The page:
First Hanukkah light shines |

First Hanukkah light shines

Sarah Gonser

Each family interprets and celebrates the holiday season in its own fashion. For Allen and Charna Silver, who have lived in South Lake Tahoe 26 years, and their daughters Erin and Sasha, December is a time to celebrate the ancient rites of Hanukkah.

“We get prepared the week before,” Allen said. “The kids and my wife decorate the family room with dreidels, menorahs and the star of David. These are made of wood or clay, or out of paper so we can hang them in the windows. The idea is to let the Hanukkah celebration go from the inside of the house to the outside. We put menorahs in the windows facing outward so the celebration of freedom and light shines into the street.”

A dreidel, Allen explained, is a spinning top and the menorah is the nine-branched Hanukkah candelabrum which is lit, one candle per day, until the holiday is over.

“We put the presents around the menorah and give one each night. It’s primarily for the kids, the adults are pretty much the givers and the children the receivers,” he said.

An important part of the holiday is the preparation and enjoyment of special meals. Rich foods cooked in lots of oil are popular fare, although a none too healthy tradition, deeply rooted in Jewish history.

“At some point during the eight days of Hanukkah, at least one night, possibly more, we have a traditional meal,” said Al Goldberg, president of Temple Bat Yam and a five-year resident of Stateline. “The big thing is potato latkes which are nothing more than potato pancakes. We eat this with brisket roast beef, it goes really well with the pancakes.”

The latke, Yiddish for pancake, originally came from Eastern Europe before it was popularized in the United States and made into holiday tradition along with jelly donuts, another food prepared in oil.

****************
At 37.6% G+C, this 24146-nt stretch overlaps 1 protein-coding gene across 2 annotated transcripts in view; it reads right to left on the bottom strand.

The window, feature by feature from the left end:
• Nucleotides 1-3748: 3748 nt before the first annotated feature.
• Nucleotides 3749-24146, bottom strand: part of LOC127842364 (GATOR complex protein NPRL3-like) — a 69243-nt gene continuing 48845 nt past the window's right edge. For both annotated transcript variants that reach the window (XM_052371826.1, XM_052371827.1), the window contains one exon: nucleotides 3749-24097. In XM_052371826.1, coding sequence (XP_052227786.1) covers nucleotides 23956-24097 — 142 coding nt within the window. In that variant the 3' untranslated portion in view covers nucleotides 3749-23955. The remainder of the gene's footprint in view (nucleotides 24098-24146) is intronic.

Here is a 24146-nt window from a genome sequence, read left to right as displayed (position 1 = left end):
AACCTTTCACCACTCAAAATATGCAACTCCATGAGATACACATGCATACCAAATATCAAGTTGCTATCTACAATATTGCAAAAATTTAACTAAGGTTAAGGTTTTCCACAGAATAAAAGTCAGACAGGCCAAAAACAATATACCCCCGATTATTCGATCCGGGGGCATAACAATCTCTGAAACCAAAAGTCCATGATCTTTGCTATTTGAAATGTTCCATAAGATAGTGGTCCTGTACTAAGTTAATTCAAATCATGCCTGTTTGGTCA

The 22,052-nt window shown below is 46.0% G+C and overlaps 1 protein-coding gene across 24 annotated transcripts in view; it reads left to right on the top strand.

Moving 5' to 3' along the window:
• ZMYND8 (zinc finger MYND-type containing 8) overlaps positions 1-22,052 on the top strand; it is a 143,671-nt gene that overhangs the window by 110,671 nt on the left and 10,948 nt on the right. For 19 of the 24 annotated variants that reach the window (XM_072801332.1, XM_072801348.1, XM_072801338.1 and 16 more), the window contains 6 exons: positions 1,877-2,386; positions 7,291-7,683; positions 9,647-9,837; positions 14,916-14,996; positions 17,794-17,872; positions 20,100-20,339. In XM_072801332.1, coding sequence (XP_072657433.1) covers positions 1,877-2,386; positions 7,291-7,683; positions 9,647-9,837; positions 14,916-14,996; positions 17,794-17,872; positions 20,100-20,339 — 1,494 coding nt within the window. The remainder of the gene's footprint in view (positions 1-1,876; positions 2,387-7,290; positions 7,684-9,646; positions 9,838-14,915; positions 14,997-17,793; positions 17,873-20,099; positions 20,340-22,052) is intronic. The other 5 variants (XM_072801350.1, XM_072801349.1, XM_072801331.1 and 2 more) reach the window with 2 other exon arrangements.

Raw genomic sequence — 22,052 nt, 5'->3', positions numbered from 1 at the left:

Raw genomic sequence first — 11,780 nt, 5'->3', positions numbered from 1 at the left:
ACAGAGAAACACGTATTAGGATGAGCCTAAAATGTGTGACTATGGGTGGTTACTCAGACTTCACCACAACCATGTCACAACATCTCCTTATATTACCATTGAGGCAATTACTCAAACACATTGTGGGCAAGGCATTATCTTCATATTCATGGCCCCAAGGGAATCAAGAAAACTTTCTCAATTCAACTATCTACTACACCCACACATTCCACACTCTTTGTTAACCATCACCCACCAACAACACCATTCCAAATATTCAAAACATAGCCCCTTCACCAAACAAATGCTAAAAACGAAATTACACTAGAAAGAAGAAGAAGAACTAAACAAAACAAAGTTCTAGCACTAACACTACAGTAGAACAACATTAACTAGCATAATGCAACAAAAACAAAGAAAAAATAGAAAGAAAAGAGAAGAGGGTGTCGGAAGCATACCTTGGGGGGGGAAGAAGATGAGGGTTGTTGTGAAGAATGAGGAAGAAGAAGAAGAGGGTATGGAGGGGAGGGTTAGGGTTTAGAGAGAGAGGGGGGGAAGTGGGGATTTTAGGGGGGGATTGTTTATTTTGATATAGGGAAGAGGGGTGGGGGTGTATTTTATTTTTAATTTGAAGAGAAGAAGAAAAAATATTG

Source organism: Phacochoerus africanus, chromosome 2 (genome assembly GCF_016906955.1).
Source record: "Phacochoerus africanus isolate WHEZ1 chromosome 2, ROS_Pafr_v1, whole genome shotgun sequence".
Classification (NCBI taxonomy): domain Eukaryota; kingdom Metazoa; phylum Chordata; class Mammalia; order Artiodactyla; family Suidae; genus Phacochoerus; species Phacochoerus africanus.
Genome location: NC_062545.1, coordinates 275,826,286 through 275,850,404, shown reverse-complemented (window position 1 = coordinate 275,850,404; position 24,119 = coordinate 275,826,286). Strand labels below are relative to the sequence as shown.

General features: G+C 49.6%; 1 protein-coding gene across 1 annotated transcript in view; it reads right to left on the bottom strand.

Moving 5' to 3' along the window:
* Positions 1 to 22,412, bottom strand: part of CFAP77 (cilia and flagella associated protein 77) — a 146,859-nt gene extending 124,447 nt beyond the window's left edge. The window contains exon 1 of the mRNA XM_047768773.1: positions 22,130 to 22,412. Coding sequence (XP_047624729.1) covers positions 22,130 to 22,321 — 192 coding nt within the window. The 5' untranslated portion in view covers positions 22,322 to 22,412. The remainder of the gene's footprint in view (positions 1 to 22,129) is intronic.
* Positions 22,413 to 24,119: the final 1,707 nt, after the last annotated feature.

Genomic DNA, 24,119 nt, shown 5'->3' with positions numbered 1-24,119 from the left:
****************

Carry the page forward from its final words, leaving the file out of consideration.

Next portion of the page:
“In the Jewish tradition there must always be an eternal light, or lamp, burning in the temple,” Goldberg said. “The foods that are celebrated in this holiday involve lots of oil because the basis of the holiday comes from the miracle of oil.”

Jewish lore holds that around 165 B.C. when the Jews fought the Greeks to preserve their right to worship one deity versus the Greek tradition of multiple gods and goddesses, a group of Jews were caught in a temple with barely enough oil to keep the eternal light burning another day.

“They were surrounded by Greeks and they only had a small vial of oil left,” Goldberg said. “Miraculously, the oil lasted eight days until they were able to get out and find more.”

Thus, the Hanukkah tradition has evolved to symbolize many things for the thousands of families that celebrate each year, but central to it all is the precious meaning of oil and those eight days, now the eight days of Hanukkah, when the eternal light kept burning.

“We chant blessings in Hebrew over the menorah as we light it and thank God for allowing us to be here,” Allen said. “For us Hanukkah is a symbol of freedom over tyranny. We praise God that we’re still here and that we can still light the lights every year without someone killing us.”

While Hanukkah is mainly celebrated in the United States, a fact which Goldberg attributes to the “December dilemma” where Jews began celebrating Hanukkah because their Christian neighbors were celebrating Christmas, it remains a minor holiday in the Jewish tradition.

“What people have done in some families is replace Christmas with Hanukkah,” Goldberg said. “If you were in Israel you wouldn’t decorate at all. They do light candles but they don’t exchange gifts. I think the gift-giving came about because it’s December and Jews assimilated to Christmas traditions.”

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